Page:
When a couple gets divorced, their marital assets are divided in a process called equitable distribution. This property usually includes all assets acquired during the marriage, regardless of which spouse actually owns or purchased them. For example, if a spouse buys furniture for the marital home, it may be subject to equitable distribution since it was bought during the marriage. However, it can be a gray area when considering how and if inheritances are subject to equitable distribution in divorce.
Usually, inheritances are considered separate property. That means, in divorce, they may still belong to the original spouse who made the inheritance. However, there are certain instances when inheritances may be considered marital assets. New York uses certain guidelines in determining if inheritances are subject to equitable distribution in divorce.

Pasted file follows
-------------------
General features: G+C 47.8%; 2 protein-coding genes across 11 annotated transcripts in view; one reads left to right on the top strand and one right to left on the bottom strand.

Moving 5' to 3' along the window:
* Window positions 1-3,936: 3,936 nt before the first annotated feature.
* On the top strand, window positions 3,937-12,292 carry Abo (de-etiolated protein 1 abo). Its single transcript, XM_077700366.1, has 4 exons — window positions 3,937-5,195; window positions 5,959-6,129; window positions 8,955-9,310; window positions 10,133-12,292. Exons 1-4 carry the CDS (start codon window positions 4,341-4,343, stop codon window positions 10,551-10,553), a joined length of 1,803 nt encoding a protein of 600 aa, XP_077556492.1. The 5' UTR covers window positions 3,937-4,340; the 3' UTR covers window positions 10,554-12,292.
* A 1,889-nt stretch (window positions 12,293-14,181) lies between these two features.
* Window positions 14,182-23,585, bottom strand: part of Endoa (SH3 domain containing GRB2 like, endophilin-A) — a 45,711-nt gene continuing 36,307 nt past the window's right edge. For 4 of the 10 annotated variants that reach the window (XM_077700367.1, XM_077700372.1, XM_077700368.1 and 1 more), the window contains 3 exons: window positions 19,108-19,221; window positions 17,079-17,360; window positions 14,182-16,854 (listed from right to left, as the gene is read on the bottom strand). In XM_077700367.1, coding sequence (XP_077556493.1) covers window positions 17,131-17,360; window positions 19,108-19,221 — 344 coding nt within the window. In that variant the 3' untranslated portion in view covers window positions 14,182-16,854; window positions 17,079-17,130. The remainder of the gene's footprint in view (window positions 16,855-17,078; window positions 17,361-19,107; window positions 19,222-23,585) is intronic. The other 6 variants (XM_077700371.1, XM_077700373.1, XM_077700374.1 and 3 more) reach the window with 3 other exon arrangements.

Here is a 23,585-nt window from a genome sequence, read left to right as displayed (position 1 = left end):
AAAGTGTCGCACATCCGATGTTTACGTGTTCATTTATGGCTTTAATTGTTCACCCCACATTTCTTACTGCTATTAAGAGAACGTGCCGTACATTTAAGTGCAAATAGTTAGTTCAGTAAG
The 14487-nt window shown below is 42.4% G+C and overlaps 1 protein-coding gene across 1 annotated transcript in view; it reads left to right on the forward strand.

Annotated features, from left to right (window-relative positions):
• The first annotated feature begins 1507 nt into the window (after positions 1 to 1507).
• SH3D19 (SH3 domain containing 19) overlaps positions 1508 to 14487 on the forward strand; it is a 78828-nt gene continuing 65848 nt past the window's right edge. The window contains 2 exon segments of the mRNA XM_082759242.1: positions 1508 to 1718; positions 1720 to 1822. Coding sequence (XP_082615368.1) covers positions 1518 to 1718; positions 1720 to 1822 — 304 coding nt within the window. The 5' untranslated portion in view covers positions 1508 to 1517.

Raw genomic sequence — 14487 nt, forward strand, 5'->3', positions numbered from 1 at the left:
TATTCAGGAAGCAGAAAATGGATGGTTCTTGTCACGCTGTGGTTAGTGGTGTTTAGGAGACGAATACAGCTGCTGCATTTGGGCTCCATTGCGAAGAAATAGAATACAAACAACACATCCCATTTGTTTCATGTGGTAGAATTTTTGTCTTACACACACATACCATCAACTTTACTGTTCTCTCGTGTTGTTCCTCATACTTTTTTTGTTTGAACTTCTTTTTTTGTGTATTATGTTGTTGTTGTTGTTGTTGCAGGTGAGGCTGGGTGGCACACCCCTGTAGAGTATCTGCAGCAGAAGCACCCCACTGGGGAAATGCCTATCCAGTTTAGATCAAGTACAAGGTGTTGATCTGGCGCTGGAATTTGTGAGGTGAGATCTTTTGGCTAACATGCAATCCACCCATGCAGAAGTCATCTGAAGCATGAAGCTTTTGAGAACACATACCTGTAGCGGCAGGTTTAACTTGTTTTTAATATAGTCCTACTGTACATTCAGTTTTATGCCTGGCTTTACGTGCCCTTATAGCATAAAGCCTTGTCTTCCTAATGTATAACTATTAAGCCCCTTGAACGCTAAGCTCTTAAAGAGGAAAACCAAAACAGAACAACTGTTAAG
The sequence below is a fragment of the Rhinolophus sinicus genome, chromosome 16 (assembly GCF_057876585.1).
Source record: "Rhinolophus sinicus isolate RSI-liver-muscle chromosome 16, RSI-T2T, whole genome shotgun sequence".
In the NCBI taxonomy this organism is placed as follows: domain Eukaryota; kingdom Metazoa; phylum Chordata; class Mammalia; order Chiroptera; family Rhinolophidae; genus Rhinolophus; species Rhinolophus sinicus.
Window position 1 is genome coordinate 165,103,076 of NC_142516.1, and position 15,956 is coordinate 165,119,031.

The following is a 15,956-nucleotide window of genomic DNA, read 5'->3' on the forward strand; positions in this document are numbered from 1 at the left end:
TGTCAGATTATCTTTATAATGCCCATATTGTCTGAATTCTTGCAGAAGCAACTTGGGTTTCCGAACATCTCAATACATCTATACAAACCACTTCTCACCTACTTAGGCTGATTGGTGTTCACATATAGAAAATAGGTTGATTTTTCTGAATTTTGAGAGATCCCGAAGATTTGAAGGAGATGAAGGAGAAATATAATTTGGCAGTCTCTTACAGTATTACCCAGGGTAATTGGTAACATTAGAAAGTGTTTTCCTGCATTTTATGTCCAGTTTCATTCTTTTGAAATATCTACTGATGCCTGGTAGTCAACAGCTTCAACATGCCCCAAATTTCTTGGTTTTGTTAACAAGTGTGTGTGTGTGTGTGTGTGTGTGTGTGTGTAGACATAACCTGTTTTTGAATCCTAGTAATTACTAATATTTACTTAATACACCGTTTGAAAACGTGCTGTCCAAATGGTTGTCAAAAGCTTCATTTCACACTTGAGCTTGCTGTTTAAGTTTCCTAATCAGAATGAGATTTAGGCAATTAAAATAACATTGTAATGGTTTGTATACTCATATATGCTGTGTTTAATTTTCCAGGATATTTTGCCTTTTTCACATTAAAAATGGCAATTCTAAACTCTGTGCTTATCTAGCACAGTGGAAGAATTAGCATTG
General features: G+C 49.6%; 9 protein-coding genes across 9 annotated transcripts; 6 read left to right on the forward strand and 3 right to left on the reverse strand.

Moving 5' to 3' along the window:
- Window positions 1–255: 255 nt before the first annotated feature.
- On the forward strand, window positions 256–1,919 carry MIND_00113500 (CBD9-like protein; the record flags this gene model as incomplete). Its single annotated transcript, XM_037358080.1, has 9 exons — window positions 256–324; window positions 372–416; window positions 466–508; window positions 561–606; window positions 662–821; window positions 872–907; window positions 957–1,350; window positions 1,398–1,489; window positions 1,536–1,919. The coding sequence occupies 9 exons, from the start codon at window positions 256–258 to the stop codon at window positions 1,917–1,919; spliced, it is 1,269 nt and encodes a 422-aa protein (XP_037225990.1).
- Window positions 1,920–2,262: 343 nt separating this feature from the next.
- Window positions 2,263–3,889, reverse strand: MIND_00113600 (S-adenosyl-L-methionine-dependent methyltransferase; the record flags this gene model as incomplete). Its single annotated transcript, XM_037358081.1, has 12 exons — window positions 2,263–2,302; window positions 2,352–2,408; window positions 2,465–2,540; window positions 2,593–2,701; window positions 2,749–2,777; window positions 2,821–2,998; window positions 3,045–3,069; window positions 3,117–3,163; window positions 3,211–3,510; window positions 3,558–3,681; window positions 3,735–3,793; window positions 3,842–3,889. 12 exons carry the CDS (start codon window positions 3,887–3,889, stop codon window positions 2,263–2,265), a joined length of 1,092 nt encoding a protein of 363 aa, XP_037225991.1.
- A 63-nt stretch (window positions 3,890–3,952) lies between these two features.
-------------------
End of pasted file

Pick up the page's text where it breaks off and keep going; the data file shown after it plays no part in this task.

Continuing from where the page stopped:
Commingling and Transmuting
Assets that are inherited by one spouse and somehow mixed in with marital assets may become marital assets. One instance in which an inheritance can become a marital asset is through commingling. If a spouse acquires a cash inheritance, and deposits the inheritance in a joint bank account with marital money, this constitutes commingling. Commingling the inheritance with marital funds can cause the inheritance to become a marital asset. Another instance in which an inheritance can become a marital asset is through transmutation. Transmutation may occur when an inherited asset’s title is changed from sole ownership to joint ownership with a spouse. This often happens when real estate is inherited.
Appreciation of Inheritances
In New York State, the appreciation of inherited assets remains separate property. There are two types of appreciation- passive and active. Passive appreciation remains separate property since it assumes that the other spouse had no part in creating the increased value of the asset. Conversely, active appreciation occurs when a spouse somehow participates in creating the increase in the asset’s value.